Reflections on a Revolutionary Among Us
On this holiday in which we celebrate independence and the courage of our revolutionary heroes, a word about a different kind of revolutionary, and her exercise of the free speech and religious practice the founders fought for.
Elizabeth McAlister has lived at Jonah House, on the West Side of Baltimore, for most of the last 50 years. She and her husband, the anti-war activist Philip Berrigan, founded Jonah House as part of a network of Catholic Worker Houses across the country. Philip was one of the Catonsville Nine, who burned draft records in 1968, setting-off a series of similar actions across the country. He died in 2002, but McAlister has continued to protest against violence and war, in particular, nuclear weapons.
In April, on the 50th anniversary of Martin Luther King’s assassination, McAlister and six others cut through a fence and entered the King’s Bay Naval Submarine Base in Camden County, GA, which is home to a fleet of Trident Submarines, which carry nuclear war heads.
The group’s purpose was to commit what they call a Ploughshares Action, based on a phrase from Isaiah in the Bible:
“They will beat their swords into plowshares and their spears into pruning hooks. Nation will not take up sword against nation, nor will they train for war anymore.”
The first Ploughshares Action took place in 1980. Since then, more than 100 similar protests have occurred in the United States and around the world.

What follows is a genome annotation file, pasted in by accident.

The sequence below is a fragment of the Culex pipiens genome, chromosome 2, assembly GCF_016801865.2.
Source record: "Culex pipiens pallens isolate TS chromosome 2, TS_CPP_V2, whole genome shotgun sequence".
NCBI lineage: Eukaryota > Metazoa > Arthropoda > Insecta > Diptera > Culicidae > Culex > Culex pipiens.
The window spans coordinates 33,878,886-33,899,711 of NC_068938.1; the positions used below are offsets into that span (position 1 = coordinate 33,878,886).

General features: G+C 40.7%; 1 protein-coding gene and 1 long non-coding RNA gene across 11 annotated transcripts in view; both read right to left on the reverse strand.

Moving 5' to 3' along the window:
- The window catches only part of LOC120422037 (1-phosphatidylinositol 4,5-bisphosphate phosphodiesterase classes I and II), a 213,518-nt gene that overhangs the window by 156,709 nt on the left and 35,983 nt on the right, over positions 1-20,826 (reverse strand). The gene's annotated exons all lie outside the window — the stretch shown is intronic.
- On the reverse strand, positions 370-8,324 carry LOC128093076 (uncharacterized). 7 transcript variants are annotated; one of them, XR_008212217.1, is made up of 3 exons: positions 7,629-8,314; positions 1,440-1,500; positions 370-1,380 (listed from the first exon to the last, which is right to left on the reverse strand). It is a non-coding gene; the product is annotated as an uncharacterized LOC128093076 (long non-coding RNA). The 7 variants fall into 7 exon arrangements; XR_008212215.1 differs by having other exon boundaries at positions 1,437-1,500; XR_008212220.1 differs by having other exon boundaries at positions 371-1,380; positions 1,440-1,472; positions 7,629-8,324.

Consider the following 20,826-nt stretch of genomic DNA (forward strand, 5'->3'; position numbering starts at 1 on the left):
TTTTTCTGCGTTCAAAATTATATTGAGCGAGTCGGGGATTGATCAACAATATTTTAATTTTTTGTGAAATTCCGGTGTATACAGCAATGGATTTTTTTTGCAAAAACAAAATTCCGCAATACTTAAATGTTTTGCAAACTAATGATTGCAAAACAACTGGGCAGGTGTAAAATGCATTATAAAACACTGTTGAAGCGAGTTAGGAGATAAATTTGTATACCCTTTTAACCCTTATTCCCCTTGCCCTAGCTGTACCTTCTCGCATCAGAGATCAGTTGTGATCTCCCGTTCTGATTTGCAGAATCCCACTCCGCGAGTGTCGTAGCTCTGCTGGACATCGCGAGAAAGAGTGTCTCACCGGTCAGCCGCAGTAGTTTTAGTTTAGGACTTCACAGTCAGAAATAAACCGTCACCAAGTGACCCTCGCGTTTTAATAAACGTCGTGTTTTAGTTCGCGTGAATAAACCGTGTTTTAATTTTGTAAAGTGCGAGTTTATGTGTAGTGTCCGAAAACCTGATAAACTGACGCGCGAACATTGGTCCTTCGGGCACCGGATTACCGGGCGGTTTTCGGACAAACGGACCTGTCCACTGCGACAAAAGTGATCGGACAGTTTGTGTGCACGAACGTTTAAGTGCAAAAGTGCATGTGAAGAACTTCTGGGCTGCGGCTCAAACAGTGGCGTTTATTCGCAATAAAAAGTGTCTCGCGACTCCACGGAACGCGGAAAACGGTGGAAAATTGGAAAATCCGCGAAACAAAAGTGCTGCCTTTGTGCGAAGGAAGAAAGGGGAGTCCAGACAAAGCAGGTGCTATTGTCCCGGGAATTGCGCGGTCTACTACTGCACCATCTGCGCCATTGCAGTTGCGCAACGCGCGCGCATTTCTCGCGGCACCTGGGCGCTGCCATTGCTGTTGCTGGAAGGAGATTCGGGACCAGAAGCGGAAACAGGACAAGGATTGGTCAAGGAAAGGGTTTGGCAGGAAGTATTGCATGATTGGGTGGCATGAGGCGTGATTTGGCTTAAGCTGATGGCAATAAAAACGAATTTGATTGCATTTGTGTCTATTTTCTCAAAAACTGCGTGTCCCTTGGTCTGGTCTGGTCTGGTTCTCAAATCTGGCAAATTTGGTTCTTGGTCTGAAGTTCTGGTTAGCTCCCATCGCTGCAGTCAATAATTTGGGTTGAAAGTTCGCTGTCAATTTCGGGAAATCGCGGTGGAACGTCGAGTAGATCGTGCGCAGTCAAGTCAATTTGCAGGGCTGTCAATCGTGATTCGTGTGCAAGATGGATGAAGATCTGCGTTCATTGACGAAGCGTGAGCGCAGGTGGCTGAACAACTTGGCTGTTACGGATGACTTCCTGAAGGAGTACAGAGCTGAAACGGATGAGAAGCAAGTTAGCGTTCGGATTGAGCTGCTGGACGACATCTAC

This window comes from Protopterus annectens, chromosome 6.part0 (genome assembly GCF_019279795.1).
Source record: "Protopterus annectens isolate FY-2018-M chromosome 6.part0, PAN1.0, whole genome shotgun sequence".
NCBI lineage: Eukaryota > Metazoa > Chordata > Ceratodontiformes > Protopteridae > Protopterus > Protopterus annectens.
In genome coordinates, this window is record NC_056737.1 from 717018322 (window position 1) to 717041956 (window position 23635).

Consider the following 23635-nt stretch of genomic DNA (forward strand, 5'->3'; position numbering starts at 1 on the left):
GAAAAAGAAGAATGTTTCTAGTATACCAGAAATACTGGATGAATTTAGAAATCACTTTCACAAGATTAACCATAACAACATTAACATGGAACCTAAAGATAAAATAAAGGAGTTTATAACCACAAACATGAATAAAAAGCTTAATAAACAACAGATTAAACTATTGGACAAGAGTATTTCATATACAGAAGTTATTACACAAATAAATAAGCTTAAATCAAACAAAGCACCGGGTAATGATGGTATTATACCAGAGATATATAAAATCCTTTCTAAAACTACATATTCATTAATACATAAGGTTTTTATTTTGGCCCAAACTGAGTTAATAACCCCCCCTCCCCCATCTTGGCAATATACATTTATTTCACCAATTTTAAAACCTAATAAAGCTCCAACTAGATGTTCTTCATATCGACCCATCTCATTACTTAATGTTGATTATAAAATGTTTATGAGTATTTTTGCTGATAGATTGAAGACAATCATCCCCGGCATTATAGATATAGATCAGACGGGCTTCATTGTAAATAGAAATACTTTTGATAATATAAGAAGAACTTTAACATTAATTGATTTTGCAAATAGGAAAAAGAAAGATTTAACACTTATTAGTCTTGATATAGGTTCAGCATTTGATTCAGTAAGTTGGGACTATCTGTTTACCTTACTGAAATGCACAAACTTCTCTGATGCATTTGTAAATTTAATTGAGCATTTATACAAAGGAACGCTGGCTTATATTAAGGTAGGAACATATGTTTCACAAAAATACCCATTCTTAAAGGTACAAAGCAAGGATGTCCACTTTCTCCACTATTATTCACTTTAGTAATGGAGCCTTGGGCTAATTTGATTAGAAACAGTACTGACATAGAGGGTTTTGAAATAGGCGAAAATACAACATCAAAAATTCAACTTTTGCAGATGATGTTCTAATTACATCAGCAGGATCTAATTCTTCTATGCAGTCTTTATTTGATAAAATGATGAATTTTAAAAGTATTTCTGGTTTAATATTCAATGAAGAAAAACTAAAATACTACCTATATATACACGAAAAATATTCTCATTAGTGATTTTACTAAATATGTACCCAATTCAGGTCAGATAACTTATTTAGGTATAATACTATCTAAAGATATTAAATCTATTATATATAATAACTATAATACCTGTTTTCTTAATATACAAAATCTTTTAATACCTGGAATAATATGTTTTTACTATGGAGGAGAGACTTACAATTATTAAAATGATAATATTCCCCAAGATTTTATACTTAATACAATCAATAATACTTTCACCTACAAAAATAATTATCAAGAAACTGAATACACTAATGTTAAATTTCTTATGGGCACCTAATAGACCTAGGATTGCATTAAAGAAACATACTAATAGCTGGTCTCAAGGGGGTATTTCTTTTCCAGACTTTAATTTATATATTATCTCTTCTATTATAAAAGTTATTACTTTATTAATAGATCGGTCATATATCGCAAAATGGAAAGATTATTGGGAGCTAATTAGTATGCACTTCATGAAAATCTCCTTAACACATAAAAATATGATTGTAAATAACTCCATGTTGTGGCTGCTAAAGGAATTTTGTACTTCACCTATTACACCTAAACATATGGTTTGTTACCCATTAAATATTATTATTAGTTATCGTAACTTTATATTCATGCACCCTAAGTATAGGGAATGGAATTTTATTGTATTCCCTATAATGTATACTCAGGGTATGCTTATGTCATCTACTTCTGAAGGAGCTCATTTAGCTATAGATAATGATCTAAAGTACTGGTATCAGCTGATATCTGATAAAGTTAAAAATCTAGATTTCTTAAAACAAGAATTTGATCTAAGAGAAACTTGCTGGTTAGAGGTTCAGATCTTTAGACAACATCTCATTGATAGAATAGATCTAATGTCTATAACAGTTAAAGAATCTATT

When Elizabeth McAlister and her fellow activists entered the King’s Bay Naval Base, they were arrested, as they hoped they would be. They want a trial, so they can introduce evidence that contends that nuclear weapons are illegal, and that the United States is in violation of American and International law by using them, or even threatening to use them. It’s not a widely held legal theory.
In a world that presents the kind of threats it presents, making an argument for complete nuclear disarmament is a tough sell, and many abhor the group’s strategy of breaking the law in civil disobedience. But these activists are afforded the right under our constitution to press their case, and they do so, animated by an intense faith in God, and their understanding of the message articulated by Jesus in the Christian New Testament.
A pre-trial motion is scheduled for early next month. I spoke with one of their lawyers, who thinks that a trial might take place in November or December. Three of the activists posted bond, and were released from Federal prison. They are wearing ankle bracelets and are confined to their homes. McAlister and three others chose to stay in jail, in Brunswick, GA, and as they await trial, they’re engaging in prison ministry, helping their fellow inmates communicate with lawyers and families, and deal with the stress of incarceration.
We’ll have updates as this case proceeds in the courts. And on this holiday when we celebrate the conviction and commitment to the democratic principles of our revolutionary forbearers, let’s pause to consider Elizabeth McAlister, a former nun, who at age 78 is so completely committed to her principles of non-violence that she is willing to forego her own physical freedom, and exercise her right to freedom of speech to make a point about the world’s right to be free of the threat of nuclear destruction.
As we celebrate the courage and sacrifice of our founders, let’s also acknowledge the courage and sacrifice it sometimes takes to make use of the freedoms those revolutionaries fought for. I’m Tom Hall. Happy holiday.